Why Fasting Your Pet for Surgery Is so Important?

Fasting Your Pet for Surgery

It’s pretty standard for doctors to ask you or your pet to skip eating before surgery, whether you’re a human or a furry friend. They do this to lower the chances of any problems during or after the operation, especially those related to the anaesthesia. But is this really necessary?
Before pet surgery fasting fasting is super important because it helps prevent them from throwing up or breathing in anything dangerous during the procedure. When their stomach is empty, there’s less stuff that can come back up or go down the wrong pipe. So, ideally, your pet shouldn’t eat or drink anything before surgery.
Eventually, most pet owners will find themselves facing the decision to have their pet undergo surgery, whether it’s a dog, cat, or even a little pocket pet. If you’re feeling unsure about the whole fasting thing, this guide can give you a hand.
Keep reading to find out how long your pet should fast before surgery, including when to stop giving them food or water.


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Why Do Pets Have to Fast Before Surgery?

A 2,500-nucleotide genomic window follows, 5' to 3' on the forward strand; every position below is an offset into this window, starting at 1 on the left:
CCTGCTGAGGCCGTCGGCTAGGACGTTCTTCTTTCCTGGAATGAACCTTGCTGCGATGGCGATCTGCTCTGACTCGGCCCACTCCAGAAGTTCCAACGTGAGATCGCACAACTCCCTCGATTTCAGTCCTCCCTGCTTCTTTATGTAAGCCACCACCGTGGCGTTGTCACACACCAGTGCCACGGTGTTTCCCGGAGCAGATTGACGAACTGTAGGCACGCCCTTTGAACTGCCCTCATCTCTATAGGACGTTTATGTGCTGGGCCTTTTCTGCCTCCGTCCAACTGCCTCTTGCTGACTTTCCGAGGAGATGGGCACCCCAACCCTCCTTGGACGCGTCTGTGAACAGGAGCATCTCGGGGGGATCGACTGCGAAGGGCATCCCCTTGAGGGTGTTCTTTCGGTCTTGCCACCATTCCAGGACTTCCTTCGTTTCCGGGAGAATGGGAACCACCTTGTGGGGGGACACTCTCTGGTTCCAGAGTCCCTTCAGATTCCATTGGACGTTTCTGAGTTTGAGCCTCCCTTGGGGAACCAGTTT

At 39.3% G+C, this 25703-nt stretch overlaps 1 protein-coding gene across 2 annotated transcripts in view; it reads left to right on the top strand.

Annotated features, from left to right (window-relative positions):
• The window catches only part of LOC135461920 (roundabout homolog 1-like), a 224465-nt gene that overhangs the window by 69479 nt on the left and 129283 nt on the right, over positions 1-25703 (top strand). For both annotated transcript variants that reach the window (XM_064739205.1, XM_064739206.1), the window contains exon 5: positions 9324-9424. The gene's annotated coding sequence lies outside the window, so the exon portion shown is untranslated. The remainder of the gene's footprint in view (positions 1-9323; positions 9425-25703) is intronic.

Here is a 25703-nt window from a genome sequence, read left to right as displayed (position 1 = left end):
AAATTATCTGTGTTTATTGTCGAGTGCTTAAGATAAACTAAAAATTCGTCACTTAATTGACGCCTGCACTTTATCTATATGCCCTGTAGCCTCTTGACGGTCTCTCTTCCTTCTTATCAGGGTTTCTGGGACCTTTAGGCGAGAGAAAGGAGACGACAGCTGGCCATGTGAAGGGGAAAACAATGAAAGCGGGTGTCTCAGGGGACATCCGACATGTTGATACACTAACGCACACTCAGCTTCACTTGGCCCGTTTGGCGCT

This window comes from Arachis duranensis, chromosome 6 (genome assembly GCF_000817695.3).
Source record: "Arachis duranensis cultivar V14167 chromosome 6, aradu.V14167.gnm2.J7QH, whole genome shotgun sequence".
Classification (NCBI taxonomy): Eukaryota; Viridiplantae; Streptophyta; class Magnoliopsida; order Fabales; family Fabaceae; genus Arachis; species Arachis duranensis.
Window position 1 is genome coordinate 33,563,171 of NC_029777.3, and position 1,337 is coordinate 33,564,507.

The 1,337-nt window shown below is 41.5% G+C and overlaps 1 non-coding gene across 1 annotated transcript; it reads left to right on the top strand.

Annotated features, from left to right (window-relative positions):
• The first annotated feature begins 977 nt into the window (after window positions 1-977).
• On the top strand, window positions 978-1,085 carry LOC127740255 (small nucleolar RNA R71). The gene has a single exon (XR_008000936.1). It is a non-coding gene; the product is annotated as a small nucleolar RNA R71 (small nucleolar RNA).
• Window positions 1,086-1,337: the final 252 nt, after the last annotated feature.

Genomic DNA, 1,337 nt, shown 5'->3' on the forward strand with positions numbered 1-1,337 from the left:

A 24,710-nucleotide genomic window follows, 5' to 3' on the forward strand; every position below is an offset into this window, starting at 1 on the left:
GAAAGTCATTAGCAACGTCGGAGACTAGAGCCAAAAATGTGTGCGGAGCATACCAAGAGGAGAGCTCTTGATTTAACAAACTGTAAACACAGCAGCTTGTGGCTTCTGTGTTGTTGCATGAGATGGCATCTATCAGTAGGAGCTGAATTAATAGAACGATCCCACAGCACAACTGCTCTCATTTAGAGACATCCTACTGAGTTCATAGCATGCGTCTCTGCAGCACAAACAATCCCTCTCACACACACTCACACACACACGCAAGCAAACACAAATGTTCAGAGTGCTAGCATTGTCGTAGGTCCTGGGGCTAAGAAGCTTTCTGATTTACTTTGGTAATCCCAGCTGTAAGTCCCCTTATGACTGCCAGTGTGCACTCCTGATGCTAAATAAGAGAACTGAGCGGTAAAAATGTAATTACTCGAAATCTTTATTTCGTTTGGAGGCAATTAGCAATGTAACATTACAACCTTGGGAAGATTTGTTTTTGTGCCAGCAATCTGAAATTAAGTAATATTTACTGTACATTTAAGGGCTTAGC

Pets need to fast before surgery to avoid throwing up or breathing in anything dangerous while under anaesthesia, which can be deadly. Even nibbling on a little snack during the fasting time can be risky, so it’s really important to make sure your pet doesn’t eat or drink before their surgery.
During surgery, there’s a risk of vomiting, especially a condition called Gastroesophageal Reflux (GER) or regurgitation, which is pretty common in dogs and cats.

When dogs are sedated, it helps their organs relax, except for the brain, heart, and lungs which keep going. But this relaxation also affects the “gatekeeper” of the stomach. So, if that relaxes too much, your pet’s stomach stuff can flow back up to the throat, and your pet might throw up.
Pets getting moved around a lot before surgery, like from the waiting room to the x-ray room and then to the surgery room, increases the chances of them throwing up.
Aspiration is when stuff from the stomach gets breathed into the lungs. The thing that stops food from going into the lungs also relaxes during anaesthesia. If your pet aspirates, they could get pneumonia or even worse, complications that could lead to death.
Sometimes, if pets don’t fast before surgery, they can get a condition called esophageal strictures, where the tube that carries food gets narrowed because of stomach acid irritating it.